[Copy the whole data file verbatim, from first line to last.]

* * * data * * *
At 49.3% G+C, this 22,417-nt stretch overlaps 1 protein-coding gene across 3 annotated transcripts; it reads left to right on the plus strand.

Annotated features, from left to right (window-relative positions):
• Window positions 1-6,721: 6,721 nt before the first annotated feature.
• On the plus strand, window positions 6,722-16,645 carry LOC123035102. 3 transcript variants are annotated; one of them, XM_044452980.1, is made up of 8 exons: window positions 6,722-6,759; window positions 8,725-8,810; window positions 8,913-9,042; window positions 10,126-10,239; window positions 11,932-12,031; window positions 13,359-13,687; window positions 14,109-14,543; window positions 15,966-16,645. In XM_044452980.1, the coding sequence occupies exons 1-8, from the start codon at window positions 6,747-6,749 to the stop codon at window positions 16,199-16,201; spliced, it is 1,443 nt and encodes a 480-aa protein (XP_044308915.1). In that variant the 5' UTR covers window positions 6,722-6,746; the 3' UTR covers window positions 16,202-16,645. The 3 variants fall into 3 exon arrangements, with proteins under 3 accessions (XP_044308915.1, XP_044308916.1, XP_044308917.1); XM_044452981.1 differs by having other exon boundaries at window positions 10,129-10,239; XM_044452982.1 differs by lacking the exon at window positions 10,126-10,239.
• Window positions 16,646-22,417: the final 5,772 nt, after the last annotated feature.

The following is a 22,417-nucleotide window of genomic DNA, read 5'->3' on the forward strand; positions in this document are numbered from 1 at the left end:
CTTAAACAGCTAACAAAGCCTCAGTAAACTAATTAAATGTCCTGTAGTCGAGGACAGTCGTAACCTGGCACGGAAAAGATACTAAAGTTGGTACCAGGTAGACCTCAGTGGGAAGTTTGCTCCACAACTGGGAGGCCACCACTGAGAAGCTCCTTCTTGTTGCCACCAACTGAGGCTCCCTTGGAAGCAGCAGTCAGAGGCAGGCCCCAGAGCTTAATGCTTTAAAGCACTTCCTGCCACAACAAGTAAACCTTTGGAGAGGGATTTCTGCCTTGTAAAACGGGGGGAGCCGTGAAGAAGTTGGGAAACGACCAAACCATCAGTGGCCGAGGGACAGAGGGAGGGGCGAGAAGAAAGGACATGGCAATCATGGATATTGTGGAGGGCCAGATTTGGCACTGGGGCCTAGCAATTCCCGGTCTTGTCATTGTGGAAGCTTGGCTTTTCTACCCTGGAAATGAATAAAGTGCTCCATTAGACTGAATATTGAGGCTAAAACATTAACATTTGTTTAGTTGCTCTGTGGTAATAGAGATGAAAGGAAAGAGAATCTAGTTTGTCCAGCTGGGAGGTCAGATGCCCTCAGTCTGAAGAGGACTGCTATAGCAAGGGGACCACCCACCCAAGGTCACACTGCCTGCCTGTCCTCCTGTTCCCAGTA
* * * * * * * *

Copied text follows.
At 49.3% G+C, this 22,417-nt stretch overlaps 1 protein-coding gene across 3 annotated transcripts; it reads left to right on the plus strand.

Annotated features, from left to right (window-relative positions):
• Window positions 1-6,721: 6,721 nt before the first annotated feature.
• On the plus strand, window positions 6,722-16,645 carry LOC123035102. 3 transcript variants are annotated; one of them, XM_044452980.1, is made up of 8 exons: window positions 6,722-6,759; window positions 8,725-8,810; window positions 8,913-9,042; window positions 10,126-10,239; window positions 11,932-12,031; window positions 13,359-13,687; window positions 14,109-14,543; window positions 15,966-16,645. In XM_044452980.1, the coding sequence occupies exons 1-8, from the start codon at window positions 6,747-6,749 to the stop codon at window positions 16,199-16,201; spliced, it is 1,443 nt and encodes a 480-aa protein (XP_044308915.1). In that variant the 5' UTR covers window positions 6,722-6,746; the 3' UTR covers window positions 16,202-16,645. The 3 variants fall into 3 exon arrangements, with proteins under 3 accessions (XP_044308915.1, XP_044308916.1, XP_044308917.1); XM_044452981.1 differs by having other exon boundaries at window positions 10,129-10,239; XM_044452982.1 differs by lacking the exon at window positions 10,126-10,239.
• Window positions 16,646-22,417: the final 5,772 nt, after the last annotated feature.

The following is a 22,417-nucleotide window of genomic DNA, read 5'->3' on the forward strand; positions in this document are numbered from 1 at the left end:
CTTAAACAGCTAACAAAGCCTCAGTAAACTAATTAAATGTCCTGTAGTCGAGGACAGTCGTAACCTGGCACGGAAAAGATACTAAAGTTGGTACCAGGTAGACCTCAGTGGGAAGTTTGCTCCACAACTGGGAGGCCACCACTGAGAAGCTCCTTCTTGTTGCCACCAACTGAGGCTCCCTTGGAAGCAGCAGTCAGAGGCAGGCCCCAGAGCTTAATGCTTTAAAGCACTTCCTGCCACAACAAGTAAACCTTTGGAGAGGGATTTCTGCCTTGTAAAACGGGGGGAGCCGTGAAGAAGTTGGGAAACGACCAAACCATCAGTGGCCGAGGGACAGAGGGAGGGGCGAGAAGAAAGGACATGGCAATCATGGATATTGTGGAGGGCCAGATTTGGCACTGGGGCCTAGCAATTCCCGGTCTTGTCATTGTGGAAGCTTGGCTTTTCTACCCTGGAAATGAATAAAGTGCTCCATTAGACTGAATATTGAGGCTAAAACATTAACATTTGTTTAGTTGCTCTGTGGTAATAGAGATGAAAGGAAAGAGAATCTAGTTTGTCCAGCTGGGAGGTCAGATGCCCTCAGTCTGAAGAGGACTGCTATAGCAAGGGGACCACCCACCCAAGGTCACACTGCCTGCCTGTCCTCCTGTTCCCAGTA